Perimeter Protection and the TurnstileGP0|#cd529cb2-129a-4422-a2d3-73680b0014d8;L0|#0cd529cb2-129a-4422-a2d3-73680b0014d8|Physical Security;GTSet|#8accba12-4830-47cd-9299-2b34a43444652017-06-01T04:00:00Z, Holly Gilbert Stowell<p>​Located in New York City’s Financial District, 7 World Trade Center (7 WTC) was the first tower to be rebuilt after the September 11, 2001, terror attacks that destroyed the Twin Towers—part of the original World Trade Center complex. </p><p>The 52-story tower, which has 1.7 million square feet of office space, opened in May 2006. The building is owned and managed by Silverstein Properties, Inc., and is home to several high-profile tenants, including Moody’s and the New York Academy of Sciences. </p><p>Because the building is located on a symbolic site in New York City and is leased to capacity, security is a top priority for the building’s management.</p><p>“Life safety is by far the most important thing for this building, our tenants, our visitors, and our employees,” says Angelo Provvido, property manager at 7 WTC.</p><p>The tower has been using turnstiles for access to its north and south lobby entrances since it opened, but the previous solution was not ideal, Provvido explains. </p><p>“We had maintenance issues with them—they were constantly malfunctioning,” he says, adding that the turnstiles had a component that would sometimes strike people in their midsection or legs as they came in and out of the building. </p><p>Kratos, the security integrator for Tower 7, oversees maintenance of several features throughout the building, including security cameras and access control. Kratos helped 7 WTC evaluate several new turnstile options that would improve convenience for the tenants and facilitate the overall flow of traffic. </p><p>When the building came across Smarter Security’s Fastlane Optical turnstiles, management was impressed. “The slim design, the glass door features—those were all things that drew our eyes and our attention to the product,” Provvido notes. </p><p>After visiting other buildings where the turnstiles were installed, 7 WTC staff decided to integrate the solution into the building’s lobby. </p><p>Integrating the product took about a year, Provvido explains, from the time Tower 7 began evaluating options to having them custom manufactured and installed. The installation was completed in two phases: one for the north lobby entrance and one for the south lobby. </p><p>Tenant convenience was a priority for the building, so demolition of the old turnstiles began on a Friday night and was finished by Monday morning in both phases. The project was completed in April 2015.</p><p>There are eight turnstiles, two of which are handicap-accessible. To gain access, tenants present an access card above a scanner on the turnstiles, which are equipped with both proximity and bar code readers. The turnstiles have swinging glass barrier doors that open to allow the person through.</p><p>“Tenants like the new product; the old ones were more of a metal, bulkier turnstile,” Provvido says. </p><p>Another feature that improves traffic flow is pairing the employee’s profile with the floor number he or she works on. When a tenant presents his or her card to the turnstiles, an elevator from the elevator bank is automatically reserved to take that person to his or her designated floor. </p><p>“The turnstile actually tells you which number elevator in the bank will be coming down for you,” Provvido says. </p><p>When a tenant has a guest, an employee preregisters the visitor in the building’s visitor management system. Guests present their identification to the security desk, and an officer will print out a temporary badge that expires at the end of the day. The pass has a bar code that opens the turnstile, and security advises the guest what floor to go to.  </p><p>When there are large events in the building with several visitors coming in at once, the turnstiles can be opened for a fixed period of time while security checks names against a list. </p><p>Kratos manages the turnstiles from the administrative side, so if there are technical issues Provvido calls the integrator to fix them. “Kratos is able to come in on short notice and make the repair and get the turnstile up and running,” Provvido explains. </p><p>Between the two installation phases, Silverstein Properties’ Chairman Larry Silverstein was able to directly compare and contrast the two turnstiles, the old and the new solutions, side by side. </p><p>“These Fastlane systems made a notable improvement in how we process the flow of our tenants and visitors,” he says. “You can feel the quality workmanship in both the aesthetics and operation.” </p><p>Silverstein Properties also owns and manages World Trade Center Building 3, which was completed in June 2016. That location, which will officially open in early 2018, has 2.5 million square feet of rentable space and will also feature the Fastlane turnstiles. </p><p>In addition to the turnstiles, which provide an effective deterrent against any would-be trespassers, 7 WTC has a fully staffed security desk during the building’s main hours. </p><p>With the old turnstiles, there was an incident where a young man jumped the turnstiles and tried to gain further access to the building. He was immediately apprehended by security, and eventually escorted away by Port Authority Police.</p><p>So far, 7 WTC hasn’t had any problems with the new turnstiles, and Provvido says the product improves business efficiency while improving security.</p><p>“You have to make sure the tenants get to their workplace in a timely manner. Everybody comes in the front doors in a rush and they are all in a race trying to get to their office space,” Provvido says. “The turnstiles secure the building, and prevent people who shouldn’t be coming in from getting through to the other side.”</p><p><em>For more information: Jeff Brown,,,  5​12/328.7277 ext. 228</em></p>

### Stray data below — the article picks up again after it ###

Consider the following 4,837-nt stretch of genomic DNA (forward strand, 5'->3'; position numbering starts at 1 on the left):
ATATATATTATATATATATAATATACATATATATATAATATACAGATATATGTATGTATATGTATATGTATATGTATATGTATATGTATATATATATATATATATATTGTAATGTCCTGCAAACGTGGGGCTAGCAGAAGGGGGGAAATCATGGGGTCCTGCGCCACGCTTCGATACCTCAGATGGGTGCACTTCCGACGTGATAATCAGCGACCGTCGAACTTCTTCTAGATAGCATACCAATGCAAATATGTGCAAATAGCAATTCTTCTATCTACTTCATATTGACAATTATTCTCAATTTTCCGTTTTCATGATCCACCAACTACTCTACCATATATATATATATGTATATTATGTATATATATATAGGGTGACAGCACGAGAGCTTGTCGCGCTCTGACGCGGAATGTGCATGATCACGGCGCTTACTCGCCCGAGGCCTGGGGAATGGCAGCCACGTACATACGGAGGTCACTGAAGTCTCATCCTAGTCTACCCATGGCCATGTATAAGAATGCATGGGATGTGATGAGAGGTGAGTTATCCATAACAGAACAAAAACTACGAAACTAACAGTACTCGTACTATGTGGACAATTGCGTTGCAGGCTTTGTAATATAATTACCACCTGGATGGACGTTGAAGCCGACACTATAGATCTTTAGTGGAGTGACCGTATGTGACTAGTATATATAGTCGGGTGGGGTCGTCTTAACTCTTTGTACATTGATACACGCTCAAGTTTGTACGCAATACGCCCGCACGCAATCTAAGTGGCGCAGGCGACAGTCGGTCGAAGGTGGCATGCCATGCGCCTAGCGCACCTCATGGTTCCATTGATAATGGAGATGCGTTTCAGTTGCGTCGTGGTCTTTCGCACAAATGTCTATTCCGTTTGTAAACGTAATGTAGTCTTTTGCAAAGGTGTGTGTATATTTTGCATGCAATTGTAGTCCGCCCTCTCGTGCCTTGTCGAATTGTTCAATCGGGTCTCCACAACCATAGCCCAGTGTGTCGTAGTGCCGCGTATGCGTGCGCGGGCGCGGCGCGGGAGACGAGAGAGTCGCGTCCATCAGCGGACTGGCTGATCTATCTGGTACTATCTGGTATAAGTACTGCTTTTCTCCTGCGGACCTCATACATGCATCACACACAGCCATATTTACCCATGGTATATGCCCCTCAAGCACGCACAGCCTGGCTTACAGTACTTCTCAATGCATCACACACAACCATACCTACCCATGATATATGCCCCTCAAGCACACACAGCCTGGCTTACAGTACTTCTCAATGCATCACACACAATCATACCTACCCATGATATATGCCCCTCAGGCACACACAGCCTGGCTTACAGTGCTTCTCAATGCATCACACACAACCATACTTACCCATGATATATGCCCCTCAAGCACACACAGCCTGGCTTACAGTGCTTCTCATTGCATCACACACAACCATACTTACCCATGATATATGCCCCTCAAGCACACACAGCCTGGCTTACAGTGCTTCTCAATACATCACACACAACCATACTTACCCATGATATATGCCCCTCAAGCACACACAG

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 You May Also Like... and Secure<p>​With more than 8,000 Locations across the United States and approximately 247,000 employees, drugstore chain Walgreens puts a priority on protecting its assets, employees, and customers. The company’s security team, located at Walgreens headquarters in Deerfield, Illinois, strives to respond to any incident that requires attention in a timely manner, whether it be a robbery or a door alarm.</p><p>“Responding to events and dispatching is extremely important, especially in critical situations where we want to provide the best services to our people,” says Hal Friend, director of physical security and fire prevention for Walgreens.</p><p>The corporate headquarters, known as the support office, is home to around 7,000 employees. The security department, referred to as Asset Protection Solutions, is made up of asset protection officers (APOs), a physical access control systems team, and security specialists, among others.</p><p>About five years ago, the company was looking to upgrade its access control solution at its corporate headquarters and distribution centers. “We realized that we had outgrown the old platform we were on, and it wasn’t going to be able to keep up with us,” Friend notes. <img src="/ASIS%20SM%20Callout%20Images/0717%20Case%20Study%20Stats.png" class="ms-rtePosition-2" alt="" style="margin:5px;width:289px;" /></p><p>Walgreens turned to the Genetec Security Center platform, which offered an integrated video and access control solution with various features to meet the corporation’s needs. The installation was rolled out over the last few years across the corporate campus’s more than 40 buildings and distribution centers, and the last phase of the installation was completed in February 2017. </p><p>Synergis, the access control platform from Genetec, is unified with Genetec’s Omnicast video management platform through Security Center, tying the support office’s 700 cameras into one system. </p><p>Synergis operates card readers and turnstiles located throughout Walgreens’ support office campus and allows Walgreens to easily issue temporary badges for employees who forget or misplace their credentials. If workers forget or misplace their cards, they must produce identification to one of the company’s APOs. “The APOs verify in Genetec that the person is a badged employee, and then we have a process in Synergis to issue them a temporary badge that will expire at the end of that business day,” Friend explains.  </p><p>Through Synergis, the company can also set an expiration date for temporary badges for vendors, consultants, and contractors who need access for only a certain amount of time. </p><p>Walgreens has a handful of high-security locations, such as data centers, which require two-factor authentication. The employees with access to these areas must present their card to the reader, and place their fingerprint on a biometric scanner. </p><p>The company has also deployed anti-passback measures, which means the worker must badge in and badge out of the high-security location to prevent the badge from being shared. “If you leave without badging out, it will prevent you from badging back in, because the system thinks you’re still in there,” Friend notes. “It helps enforce compliance in high-value areas, so that we have exact record keeping on who was where, when.”</p><p>Through Synergis, the security team can also generate ad hoc reports that show the company who has access to specific locations. “We send those reports to the managers of those high-value areas, such as the data centers, and they audit them routinely to ensure that people who have access still require access,” he says.</p><p>Security Center from Genetec integrates into the company’s own security operations center, a 24/7 monitoring location staffed with trained officers called security specialists. If an alarm goes off anywhere on campus, the officers can click the associated alarm notification to view the video. “It’s really easy to immediately get that footage to see what happened,” he notes. </p><p>Many of the cameras on campus are situated around the perimeter or pointed at access control points. This allows for easy review of video footage related to any alarms triggered by doors forced open or turnstiles that appear obstructed. If an alert goes off, “we can immediately dispatch an asset protection officer to respond to that alarm, realizing that most of the events are mistakes,” he says. “But we investigate them all in case we do have an intrusion.”</p><p>In addition to protecting the support office, these officers monitor Walgreens locations across the country and provide dispatch calls to local law enforcement in the event of an emergency, using a video management platform from a different vendor.  </p><p>When a burglar alarm goes off at any of the store locations, security specialists use high definition video to go back and view the video associated with the alarm. If they can confirm that an intruder set off the alert, they call the police. “We dispatch only on verified alarms to cut down on false alarm dispatching, which is appreciated by law enforcement,” Friend notes. </p><p>With the headquarters located in a suburban environment, near major roads and highways, Friend says that unwelcome visitors can wander onto campus, though it is a rare occurrence. “There was an instance where the Genetec platform helped us identify an individual who came to the campus, and was not supposed to be here,” Friend says. Using video, which they turned over to law enforcement, “we identified how he got in, and then assisted the police in the investigation to apprehend that individual and resolve the matter.” </p><p>Walgreens does retain video for a specified amount of time to remain in compliance with the various audits that the company participates in. </p><p>Friend says that Genetec Security Center gives the corporation the flexibility it needs to maintain business efficiencies while providing security. “We’re ensuring security, but at the same time we never want security to impede the needs of the workforce at the campus,” Friend says. “We really feel we have that experience today with what we have.”</p><p><em>For more information: Beverly Wilks,,, 866.684.8006</em></p>GP0|#cd529cb2-129a-4422-a2d3-73680b0014d8;L0|#0cd529cb2-129a-4422-a2d3-73680b0014d8|Physical Security;GTSet|#8accba12-4830-47cd-9299-2b34a4344465 the Active Shooter<p>​Tragically, school shootings are so common that only the most violent and singular capture more than brief attention in the media. One that stands out is a Seattle-area shooting this fall at Marysville-Pilchuck High School that left five teens dead. Fifteen-year-old freshman Jaylen Fryberg opened fire on five fellow students at a cafeteria table on October 24, 2014, with a .40 caliber Beretta, then took his own life. Four of the five victims died of their wounds. Two of the students, one of whom is the sole survivor, were cousins of the shooter. The other three victims, all 14-year-old girls, were friends of Fryberg. He had texted them all inviting them to the lunch table minutes before firing the shots.​</p><p>Several details surrounding the shooting appear anomalous when it comes to school violence, according to experts. Fryberg was a well-liked football player. He was voted homecoming prince just a week before the shooting. In most similar incidents, the perpetrators had been bullied, had a history of violence, or were otherwise isolated from their peers. But Fryberg shot and killed his own friends and family, not anyone who had knowingly caused him pain or suffering. </p><p>An investigation is still ongoing, and there are more questions than answers when it comes to what sparked Fryberg's actions. But the unpredictability of the Marysville-Pilchuk shooting highlights the imperative that schools take a broad approach to safety and security to prevent future tragedies. This article looks at what one school in Weld County, Colorado, is doing to ensure it can rapidly communicate with law enforcement during an active threat. Then, experts discuss how administrators can involve faculty, students, and even parents in a multipronged approach to safety and security. </p><h4>Technology Meets Policy</h4><p>Weld County School District RE-3J in Colorado encompasses 480 square miles along the I-76 corridor that runs through the center of the state. Just five communities occupy this rural area, and only one has a local police department. The community that the high school is located in, Keensburg, does not have stationed law enforcement. "We're dependent on the Weld County Sheriff's Department to be our first responders, and they are located many miles away in Greeley, Colorado," says Greg Rabenhorst, Weld County Public Schools superintendent.  </p><p>The distance makes response time in an emergency crucial at Weld Central High School, home to approximately 640 students and 40 licensed faculty and staff. It also means policies and procedures must be in place so that students and faculty can respond appropriately. </p><p><strong>Response protocol. </strong>The district has worked diligently at establishing safety directives with its students and faculty, according to Rabenhorst. For many years, each building in the school district had its own set of policies and procedures for responding to an incident. But in 2009, the district decided to standardize its response protocols across all schools. It went with those established by the I Love U Guys Foundation, a national nonprofit school safety initiative founded by John-Michael Keyes. Keyes started the initiative after his daughter was taken hostage by an intruder at her high school in Platte Canyon, Connecticut. The last thing she texted her father, after he asked, "R u OK?" was, "I love U Guys." The intruder eventually shot and killed Emily and himself. </p><p>After this tragic event, Keyes began evaluating the way in which schools across the country were equipped to respond to similar crises, and he found that there wasn't a common language among administrators, staff, and students, according to the initiative's website. He began the foundation in 2007 with the help of a 17-person review board that included members from school administrations, nonprofit organizations, government entities, and law enforcement. </p><p>Keyes spoke to Weld County administrators about the foundation in 2009, and they moved to adopt the foundation's protocols across the entire district. The idea is that simple, effective procedures are in place that can be activated at any time by an announcement over the public address system instructing students what to do. The protocols include response procedures for lockout, lockdown, evacuate, and shelter-in-place and are used by more than 5,000 schools throughout the country.</p><p>"You don't want something really complex and difficult in the middle of a crisis, and so it needs to be something that is simple yet effective," says David Miller, principal at Hoff Elementary, another school in the Weld County district.  </p><p> The school district regularly conducts each type of drill throughout the year, and Rabenhorst says the lockout system has actually been activated in a few cases at certain schools. During a shooting at Arapahoe High School near Denver, Colorado, in December 2013, school authorities put the entire district on lockdown. "We didn't know enough about the situation to know what was going on," says Rabenhorst. "You don't know if it's just isolated at that school or across the state." </p><p>In the case of a drill, he notes there's no need to inform parents, because "they expect that they're going to occur with some level of frequency." However, in the case of the lockout procedure that was conducted during the Arapahoe shooting, an automated phone message was sent to all parents' phones to let them know what had happened. This phone system is used to communicate critical messages to parents. </p><p>Rabenhorst says if it weren't for students bringing the information forward, the threats might not have been addressed properly. "We encourage kids to talk, if they hear something that's not right or of a threatening nature of any kind and our kids are doing it," he notes. They also have antibullying programs at all schools, and a hotline number posted where threats or concerns can be anonymously reported.  </p><p>Weld County conducts quarterly safety committee meetings, which are attended by administrators from all six schools, as well as local law enforcement representatives. It also has a districtwide resource officer who spends most of his time at the high school, Rabenhorst notes, and administrators invite him to observe any of the drills that take place at all the campuses. At the meetings, participants go over how drills have been going, as well as any recent developments in school security. For example, the Fryberg shooting in Seattle was a topic at a recent meeting. The grim reality of this shooting led Weld County to review its reunification plan, which is the procedure for reuniting parents and students if a school is evacuated. "What's really important is that we have procedures in place; that you know where you're going, how you're going to communicate where you're going, and that you have... student rosters and contact information," says Rabenhorst. </p><p><strong>Alerts.</strong> While Weld County puts significant effort into its safety and security policies and procedures, the district also wanted to implement a technological solution that could help in the case of an active shooter or related threat. Toward the beginning of 2014, the district started looking into technologies for the high school that might help with this type of emergency response, especially given its distance from the nearest police station.</p><p>One security concern for Weld Central is that it does not have secure entrances, meaning that the school's front doors are unlocked during regular school hours. Rabenhorst says that this is a community choice designed to maintain a more welcoming, open environment. Weld Central does require that visitors check in upon arrival at the school and clearly display their badges. It also conducts background checks for volunteer parents. </p><p>Having unsecured entrances led the school to look for a technology that could guard against an intruder. During the quarterly safety meetings, it also considered the threats that face schools from the inside as well. "We looked at what funds we thought we could allocate for safety and security enhancements, and reviewed what options we had, and we decided that BluePoint was the option we wanted to go with at our high school." </p><p>The BluePoint Alert System works much like a fire alarm. Small blue boxes are mounted throughout the school, and they can be encased in plastic, that lifts easily, to protect against accidental deployment. The system communicates over commercial-grade wireless communication technology and equipment provided by Inovonics. In the event that law enforcement response is required, the clear casing can be lifted off the box and a lever pulled down, setting off an alert at BluePoint's central monitoring station, which subsequently contacts law enforcement. BluePoint has five such stations across the country, all of which operate around the clock. The stations also incorporate redundant systems, including those on the power supply, computer networks, and communications systems.  </p><p>At the same time the alert goes to BluePoint, a phone call is automatically routed through the monitoring station to police dispatch, connecting law enforcement to the school's main phone line so administrators can give additional details on the incident. If no one picks up at the main number, the school's predefined list of numbers to call will be dialed until a person is reached. Generally a principal's cell phone number is included in that contact list, and mobile numbers are called first during after-hours emergencies. </p><p>When the system is deployed, a prerecorded message automatically broadcasts on the school's public address (PA) system, which contains instructions for the lockdown procedure. The wall-mounted units also feature strobe lights, so that in a noisy environment, such as a gym or cafeteria, students and faculty who can't hear the PA message will still know a threat is imminent. The schools hope that a broadcast message in a familiar voice, combined with the strobe lights, will generate less panic than a siren or other type of alarm going off. The strobe lights are also posted on the exterior of the school so anyone outside would know not to enter the building. </p><p>The BluePoint Alert System features a mobile component in the form of a pendant that can be worn by teachers. Weld Central has 12 such pendants, which have been distributed "strategically" among the staff, according to Rabenhorst. These buttons are useful for outdoor and after-school activities. "Some of our staff have them for outdoor PE, so if they're outside and something happens they have access to the notification system," he notes. Pushing the button on the mobile pendant is equivalent to pulling any of the mounted BluePoint levers, sending the same signal to law enforcement and activating all the same protocols.</p><p>The system can also be tied into the IP addresses of any cameras the school may have, and Rabenhorst says Weld Central plans to tie its cameras into that system in the near future. This feature would automatically pull up video from the school for law enforcement when the alarm is deployed. The same feature is accomplished by pressing the emergency button on the mobile pendants. </p><p>Weld Central installed the system in September 2014, right as the school year was beginning. The school has since held training sessions for teachers and students so they know when and how to use the technology. Rabenhorst notes that the district had enough funds to equip only one school with the BluePoint Alert System. Determining where the system could do the most good, Weld Central chose to install the technology at the high school. But school officials hope to deploy the technology at other schools in the district in the future. </p><p>Rabenhorst says the BluePoint Alert System has created an added sense of security for students, faculty, and parents. "This just helps to let them know that we take it seriously and we're willing to put in various features to help strengthen our security," he says. ​</p><h4>The Human Factor</h4><p>As demonstrated in the case of Weld Central, technology can play an important role in school security initiatives. But experts encourage broader programs that include security assessments, regular drills, and a mental health component to foster environments where students feel cared for, and encouraged to report potential hazards. </p><p><strong>Safe environments. </strong>The Seattle-area shooting leaves many lingering questions about why Fryberg would kill his friends and family, and turn the gun on himself. But bullying does not appear to be a factor in that case, leading some experts to urge that looking at the overall climate in schools may go further toward preventing violence than simply dropping in antibullying measures.</p><p>"We always say that if it's a school shooting, the shooter had to have been targeted, and they had to be targeted specifically," says Barbara Coloroso, an author and advocate of antibullying programs. "And that's a myth." She says this myth can lead administrators and even parents to look for the wrong cues when it comes to preventing school violence. Instead of paying special attention only to students who are the victims of bullying, schools must foster a "community of caring" in which all individuals feel their needs are being met. </p><p>"What went wrong with this boy will probably take a while to figure out. And it's interesting that the news will jump right away to, 'oh well probably he was bullied,'" says Coloroso. "But we have to look at it as much more complex, just as we have to look at security in our schools as a much more complex problem that's going to require a complex and in-depth solution." </p><p>She points out that there may have been a disproportionate response at Marysville-Pilchuck, when Fryberg was suspended for physical violence toward another student who had apparently called him "something racist," according to a student witness. Police won't reveal any details about the other student involved, but Coloroso says the school's disciplining procedures must be fair and consistent, and separate bullying from everyday conflict. </p><p><strong>Mental health.</strong> Mental health care is another important factor in establishing safe and secure educational environments, says Carolyn Wolf, an executive partner in the law firm of Abrams, Fensterman, Fensterman, Eisman, Formato, Ferrara & Wolf, LLP. "There has to be training for individuals to be sensitive to it, to understand when a kid says, 'I'm upset,' 'I'm depressed,' or 'I'm thinking of hurting myself,' that somebody takes that seriously and acts on it," she says. </p><p>Wolf, who is director of the firm's mental health law practice, advises schools, college campuses, and workplaces on their approach to violence prevention. She says mental health is a key component to preventing school shootings, but that each time another shooting happens, "the conversation starts, but it doesn't continue, and we just keep learning the same lesson over and over." Many investigations of school and campus violence end up pointing toward individuals who were plagued with mental health issues but did not receive the care they needed, such as the Virginia Tech and Sandy Hook shooters. "There still is a significant stigma associated with mental illness or needing mental health treatments," says Wolf. She points out that it's difficult for parents to admit their child may have a mental illness, but getting the student help while he or she is still a minor can go a long way in preventing tragedies. </p><p>Wolf recommends that schools put more funding toward their counseling programs, as well as training and educating staff about the signs to look for in students who could pose harm to themselves or others. Schools that have set up threat assessment programs and kept them funded, as well as provided services for families who indicate that their loved ones might need mental health care, have seen success, she says. </p><p><strong>Preparedness.</strong> Ken Trump, president of National School Safety and Security Services in Cleveland, echoes the sentiments of Coloroso and Wolf, advising that active shooter training be balanced with other types of programs. By focusing too much on shooting scenarios, schools might miss critical steps and signs when evaluating other threats. "We're finding schools that, because they have that tunnel vision focus on the active shooter, they're missing critical day-to-day training and awareness and focus on day-to-day issues," he says, such as students who are sent home with parents who don't have legal custody. He adds that more schools need to greet and challenge strangers walking their hallways, rather than assuming their presence is authorized.</p><p>Trump recommends that schools "diversify" their drills by altering the times. Some drills should occur at the beginning of the day when most threats tend to manifest themselves, or in the middle of a lunch period. That way, students are kept on their toes and ready to respond no matter what time an incident happens, he says. He notes that even when schools do implement drills, they often compete with other professional development priorities. Trump says that getting drills on the school calendar early is key, as well as conducting at least annual security assessments to keep safety at the forefront of school administrators' minds.</p><p>He points out two school districts that accomplished this and diversified their drills in a simple, cost-effective manner. "The superintendent and assistant superintendent would conduct unannounced visits to schools in their districts, along with their local law enforcement agency partners, and tell the principal upon their arrival to announce a lockdown drill immediately," says Trump. He says this kind of drill was over in less than 10 minutes and everyone was debriefed within 15. They then came up with a list of things that worked well and those that could be tweaked the next time.</p><p>Trump is a proponent of basic security threat assessments that start not with technology but with people. "Engaging your students is a part of that. Empower them to see what they consider to be their security concerns, and they might point out things that are a lot simpler than what [adults] come out with." He notes there have been schools who have students on their school crisis teams. They give the kids a clipboard a couple times during the school year and have them do a school safety assessment from the perspective of the students. "Oftentimes kids identify both gaps in school safety, as well as relatively simple and cost-effective solutions, that adults may never think of," says Trump. ​</p><p><br></p>GP0|#cd529cb2-129a-4422-a2d3-73680b0014d8;L0|#0cd529cb2-129a-4422-a2d3-73680b0014d8|Physical Security;GTSet|#8accba12-4830-47cd-9299-2b34a4344465 Target Trends<p>When most people think of Orlando, Florida, Walt Disney World Resort comes to mind. The world-renowned theme park makes Orlando the second most popular travel destination in the United States. But there is much more to the city than Mickey and Minnie Mouse. </p><p>Beyond the complex infrastructure that supports Orlando’s 2.3 million citizens, the city is filled with parks and wildlife, the largest university in the country, and a vast hospitality industry that includes more than 118,000 hotel rooms. And International Drive, an 11-mile thoroughfare through the city, is home to attractions such as Universal Orlando Resort, SeaWorld Orlando, and the Orange County Convention Center, the site of ASIS International’s 62nd Annual Seminar and Exhibits this month. </p><p>Hospitality goes hand-in-hand with security in Orlando, where local businesses and attractions see a constant flow of tourists from all over the world. And at the Dr. Phillips Center for the Performing Arts, which hosts events ranging from Broadway shows to concerts to community education and events, a new security director is changing the culture of theater to keep performers, staff, and visitors safe.​</p><h4>The Living Room of the City</h4><p>Open since November 2014, the Dr. Phillips Center spans two blocks and is home to a 2,700-seat main stage, a 300-seat theater, and the Dr. Phillips Center Florida Hospital School of the Arts. The building’s striking architecture, which includes a canopy roof, vast overhang, and a façade made almost entirely of glass, stretches across two blocks and is complemented by a front lawn and plaza.</p><p>After the June 11 shooting at Pulse nightclub less than two miles south of the theater, that lawn became the city’s memorial. Days after the shooting, the Dr. Phillips Center plaza, normally used for small concerts or events, hosted Orlando’s first public vigil. A makeshift memorial was established on the lawn, and dozens of mourners visited for weeks after the attack.</p><p>Chris Savard, a retired member of the Orlando Police Department, started as the center’s director of security in December, shortly after terrorists killed dozens and injured hundreds in attacks on soft targets in Paris. Prior to Savard, the center had no security director. Coming from a law enforcement background to the theater industry was a challenging transition, he says. </p><p>“Before I came here, I was with an FBI terrorism task force,” Savard says. “Bringing those ideologies here to the performing arts world, it’s just a different culture. Saying ‘you will do security, this is the way it is’ doesn’t work. You have to ease into it.”</p><p>The Dr. Phillips Center was up and running for a year before Savard started, so he had to focus on strategic changes to improve security: “The building is already built, so we need to figure out what else we can do,” he says. One point of concern was an overhang above the valet line right at the main entrance. Situated above the overhang is a glass-walled private donor lounge, and Savard notes that anyone could have driven up to the main entrance under the overhang and set off a bomb, causing maximum damage. “It was a serious chokepoint,” he explains, “and the building was designed before ISIS took off, so there wasn’t much we could do about the overhang.”</p><p>Instead, he shifted the valet drop-off point, manned by off-duty police officers, further away from the building. “We’ve got some people saying, ‘Hey, I’m a donor and I don’t want to walk half a block to come to the building, I want to park my vehicle here, get out, and be in the air conditioning.’ It’s a tough process, but it’s a work in progress. Most people have not had an issue whatsoever in regards to what we’ve implemented.”</p><p>Savard also switched up the use of off-duty police officers in front of the Dr. Phillips Center. He notes that it can be costly to hire off-duty police officers, who were used for traffic control before he became the security director, so he reduced the number of officers used and stationed them closer to the building. He also uses a K-9 officer, who can quickly assess a stopped or abandoned vehicle on the spot. </p><p>“When you pull into the facility, you see an Orlando Police Department K-9 officer SUV,” Savard explains. “We brought two other valet officers closer to the building, so in any given area you have at least four police cars or motorcycles that are readily available. We wanted to get them closer so it was more of a presence, a deterrent.” The exact drop-off location is constantly changing to keep people on their toes, he adds.</p><p>The Dr. Phillips Center was already using Andy Frain Services, which provides uniformed officers to patrol the center around the clock. Annette DuBose manages the contracted officers. </p><p>When he started in December, Savard says he was surprised that no bag checks were conducted. When he brought up the possibility of doing bag checks, there was some initial pushback—it’s uncommon for theater centers to perform any type of bag check. “In the performing arts world, this was a big deal,” Savard says. “You have some high-dollar clientele coming in, and not a lot of people want to be inconvenienced like that.”</p><p>When Savard worked with DuBose and her officers to implement bag checks, he said everyone was astonished at what the officers were finding. “I was actually shocked at what people want to bring in,” Savard says. “Guns, knives, bullets. I’ve got 25-plus years of being in law enforcement, and seeing what people bring in…it’s a Carole King musical! Why are you bringing your pepper spray?”</p><p>Savard acknowledges that the fact that Florida allows concealed carry makes bag checks mandatory—and tricky. As a private entity, the Dr. Phillips Center can prohibit guns, but that doesn’t stop people from trying to bring them in, he notes. The Andy Frain officers have done a great job at kindly but firmly asking patrons to take their guns back to their cars, Savard says—and hav­ing a police officer nearby helps when it comes to argumentative visitors.​</p><h4>Culture, Community, and Customer Service</h4><p>There have been more than 300 performances since the Dr. Phillips Center opened, and with two stages, the plaza, classrooms, and event spaces, there can be five or six events going on at once. </p><p>“This is definitely a soft target here in Orlando,” Savard notes. “With our planned expansion, we can have 5,000 people in here at one time. What a target—doing something in downtown Orlando to a performing arts center.”</p><p>The contract officers and off-duty police carry out the core of the security- related responsibilities, but Savard has also brought in volunteers to augment the security presence. As a nonprofit theater, the Dr. Phillips Center has a large number of “very passionate” volunteers—there are around 50 at each show, he says. </p><p>The volunteers primarily provide customer service, but Savard says he wants them to have a security mindset, as well—“the more eyes, the better.” He teaches them basic behavioral assessment techniques and trends they should look for. </p><p>“You know the guy touching his lower back, does he have a back brace on or is he trying to keep the gun in his waistband from showing?” Savard says. “Why is that person out there videotaping where people are being dropped off and parking their cars? Is it a bad guy who wants to do something?”</p><p>All 85 staffers at the Dr. Phillips Center have taken active shooter training classes, and self-defense classes are offered as well. Savard tries to stress situational awareness to all staff, whether they work in security or not. </p><p>“One of the things I really want to do is get that active shooter mindset into this environment, because this is the type of environment where it’s going to happen,” Savard explains. “It’s all over the news.”</p><p>Once a month, Savard and six other theater security directors talk on the phone about the trends and threats they are seeing, as well as the challenges with integrating security into the performing arts world. </p><p>“Nobody wanted the cops inside the building at all, because it looked too militant,” Savard says. “And then we had Paris, and things changed. With my background coming in, I said ‘Listen, people want to see the cops.’” </p><p>Beyond the challenge of changing the culture at the Dr. Phillips Center, Savard says he hopes security can become a higher priority at performing arts centers across the country. The Dr. Phillips Center is one of more than two dozen theaters that host Broadway Across America shows, and Savard invited the organization’s leaders to attend an active shooter training at the facility last month. </p><p>“There’s a culture in the performing arts that everything’s fine, and unfortu­nately we know there are bad people out there that want to do bad things to soft targets right now,” Savard says. “The whole idea is to be a little more vigilant in regards to protecting these soft targets.”</p><p>Savard says he hopes to make wanding another new norm at performing arts centers. There have already been a number of instances where a guest gets past security officers with a gun hidden under a baggy Cuban-style shirt. “I’ll hear that report of a gun in the building, and the hair stands up on the back of my neck,” Savard says. “It’s a never- ending goal to continue to get better and better every time. We’re not going to get it right every time, but hopefully the majority of the time.”</p><p>The Dr. Phillips Center is also moving forward with the construction of a new 1,700-seat acoustic theater, which will be completed within the next few years. The expansion allows the center to host three shows at one time—not including events in private rooms or on the plaza. Savard is already making plans for better video surveillance and increasing security staff once the new theater is built.</p><p>“We really try to make sure that every­body who comes into the building, whether or not they’re employed here, is a guest at the building, and we want to make sure that it’s a great experience, not only from the performance but their safety,” according to Savard. “It’s about keeping the bad guys out, but it’s also that you feel really safe once you’re in here.” </p>GP0|#cd529cb2-129a-4422-a2d3-73680b0014d8;L0|#0cd529cb2-129a-4422-a2d3-73680b0014d8|Physical Security;GTSet|#8accba12-4830-47cd-9299-2b34a4344465